Christmas in Korea

Christmas is not a very celebrated holiday in Korea and for some reason it is thought of as a 'couple holiday'. This didn't deter us and so we had a big Christmas celebration with a group of our foreigner friends in Jeonju.

We got into the Christmas spirit and decorated our apartment and it felt nice and cozy with the cold weather outside.

Our friends came over for an afternoon of good food and company as well as some games. There was so much yummy food, Christmas jumpers, and even gluwein and champagne too.

We organized a secret Santa and there were some interesting gifts including a BB gun.

It was a lovely day and definitely a memorable Christmas in Korea.

Winter weekend in Seoul

In a last attempt to check out any Christmas spirit in Korea, myself, Dean and our friend Marcel, headed to Seoul the weekend before Christmas. We were hoping, that like most major cities, we would see a substantial "Christmasy" atmosphere with lots of lights and high spirits. Unfortunately we were a bit dissapointed as there was not too much. We still made the most of our time and had some good food and experience some freezing weather. 

We started off our weekend with a stroll along the Cheonggyecheon Stream. The weather was icy but it was really peaceful to walk alongside the river.

We had lunch at Richard Copycat in Itaewon. The restaurant is at the end of the Itaewon "strip" near the High Street Market. It is quite a chic restaurant and kind of reminds me of places in Camps Bay in Cape Town. In summer the restaurant is open air so I can imagine it would be a cool place to hang out. They serve some good food, bottomless drinks, and we enjoyed great sandwiches and burgers. Since visiting I have read some terrible reviews about Richard Copycat on Trip Advisor but I have to disagree with them as our experience there was pleasant. 

In the evening, we checked out the giant Christmas tree near the Seoul City Hall. Just near the tree was some outdoor ice skating. We were really enthusiastic to try it out so we queued up. We stood in the freezing cold for 30 minutes, only to find out we had been in the wrong queue and were actually meant to book a session. The next session was sold out and as we didn't want to hang around for the next 2 hours, we ended up giving the ice skating a miss. The winter weather in Seoul can definitely be mean. The winds were icy and the evening temperature (not including the wind chill) was -10 degrees! 

We ended off our weekend with a 4Dx movie (more on this soon) which was amazing and definitely the highlight of my weekend. 

July Round-up: Part 2

When my mom arrived, Dean and I were proud to act as tour guides of Jeonju and show her around. Her visit was also perfectly timed to coincide with our 3 day vacation so we were extremely lucky to be able to visit Jeju Island.  Here are just a few photos to finish off the end of the month.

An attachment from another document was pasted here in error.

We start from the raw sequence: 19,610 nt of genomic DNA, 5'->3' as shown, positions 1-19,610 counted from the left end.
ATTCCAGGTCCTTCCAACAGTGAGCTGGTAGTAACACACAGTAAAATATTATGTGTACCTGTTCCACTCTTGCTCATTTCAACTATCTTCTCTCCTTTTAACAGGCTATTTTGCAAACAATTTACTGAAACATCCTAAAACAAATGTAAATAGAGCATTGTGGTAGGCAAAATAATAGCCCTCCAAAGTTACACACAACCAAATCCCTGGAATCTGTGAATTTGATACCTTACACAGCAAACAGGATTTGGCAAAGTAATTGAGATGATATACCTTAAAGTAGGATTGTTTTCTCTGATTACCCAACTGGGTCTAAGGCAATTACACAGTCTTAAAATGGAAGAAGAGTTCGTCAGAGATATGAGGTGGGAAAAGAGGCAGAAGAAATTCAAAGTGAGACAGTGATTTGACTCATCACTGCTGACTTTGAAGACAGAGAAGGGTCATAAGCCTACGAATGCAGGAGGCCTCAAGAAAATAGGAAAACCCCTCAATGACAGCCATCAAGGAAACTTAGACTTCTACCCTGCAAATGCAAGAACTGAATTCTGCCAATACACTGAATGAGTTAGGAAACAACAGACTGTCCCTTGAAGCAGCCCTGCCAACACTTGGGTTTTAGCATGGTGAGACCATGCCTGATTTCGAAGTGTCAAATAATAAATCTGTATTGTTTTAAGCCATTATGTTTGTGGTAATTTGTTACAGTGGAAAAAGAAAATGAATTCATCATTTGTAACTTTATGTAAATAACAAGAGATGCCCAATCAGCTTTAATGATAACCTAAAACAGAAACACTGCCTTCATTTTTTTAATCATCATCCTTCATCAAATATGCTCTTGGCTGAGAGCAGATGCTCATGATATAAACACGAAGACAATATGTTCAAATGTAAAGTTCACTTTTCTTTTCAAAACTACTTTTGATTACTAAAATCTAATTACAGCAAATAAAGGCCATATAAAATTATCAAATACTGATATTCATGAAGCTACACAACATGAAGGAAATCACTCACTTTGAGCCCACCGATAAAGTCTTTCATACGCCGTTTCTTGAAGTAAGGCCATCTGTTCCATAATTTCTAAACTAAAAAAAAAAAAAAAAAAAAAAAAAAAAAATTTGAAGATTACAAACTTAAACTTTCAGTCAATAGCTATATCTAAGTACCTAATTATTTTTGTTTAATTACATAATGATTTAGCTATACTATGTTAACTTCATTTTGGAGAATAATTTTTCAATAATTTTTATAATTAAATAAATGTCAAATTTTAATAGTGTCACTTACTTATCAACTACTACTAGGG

Mum catching on with the Korean ways :) 

The flowers this time of year are lovely.

One of the larger traditional Hanok Village houses.

Enjoying the wonderful treats the village has to offer on a hot day.

A moving tribute to the victims of the Sewol tragedy. Korea is still in deep pain about this. 

More flowers and a cat!

My mom became a bit obsessed with cute Korean children. Snapping pictures whenever she could. Her camera must be full of them :)

Hillside village. How to disguise a drain pipe. 

Lucky for my mom, she also celebrated her birthday while she was here. We took her to try the famous Jeonju Bibimbap. We went to a restaurant called Gajok Hwegwan and it was definitely the best Bibimbap we have had so far. We followed up with traditional Korean desert Bingsu which is made from shaved ice and has various toppings. It is truly most delicious.

More flowers. In the forest behind our apartment. 

Gym time!! In the forest.

-One a side note, a funny thing happened at school the other day. My middle school students rushed in one evening to tell me about Ebola. And how Ebola is in Africa and that now I am lucky and I don't have to worry because I'm in Korea, I'm safe!!. The blissful ignorance...

July Round-up: Part 1

July was a great month and we had many exciting times during the month. July saw a visit from my mum, our first trip to Seoul and an amazing holiday to Jeju island (more blog posts on Jeju to come soon).

As part of our teaching duties we had to go to Seoul to attend a day-long EBY Talking Club training course. This meant we had to leave Jeonju at 5:30am on a Saturday morning to catch an express bus to Seoul. Luckily one of Dean’s co-teachers also had to attend the training so she could show us the way. The training was at the EBY headquarters and there were only about 10 of us foreign teachers (from all around the country). It was very relaxed and just involved some Korean teachers giving talks on the syllabuses.  It was much better than I expected as we were given some good teaching tips and it definitely inspired me to try be a better teacher and make my lessons more exciting. Another nice thing about the training was that we got to speak to other foreign teachers who work for the same franchise and compare our schools. Most of the other teachers were American or Canadian. It seems Dean and I have a really good deal with the running of our school.  We kept the contacts of the other teachers and may meet up with them in the future if we are ever in their part of the country.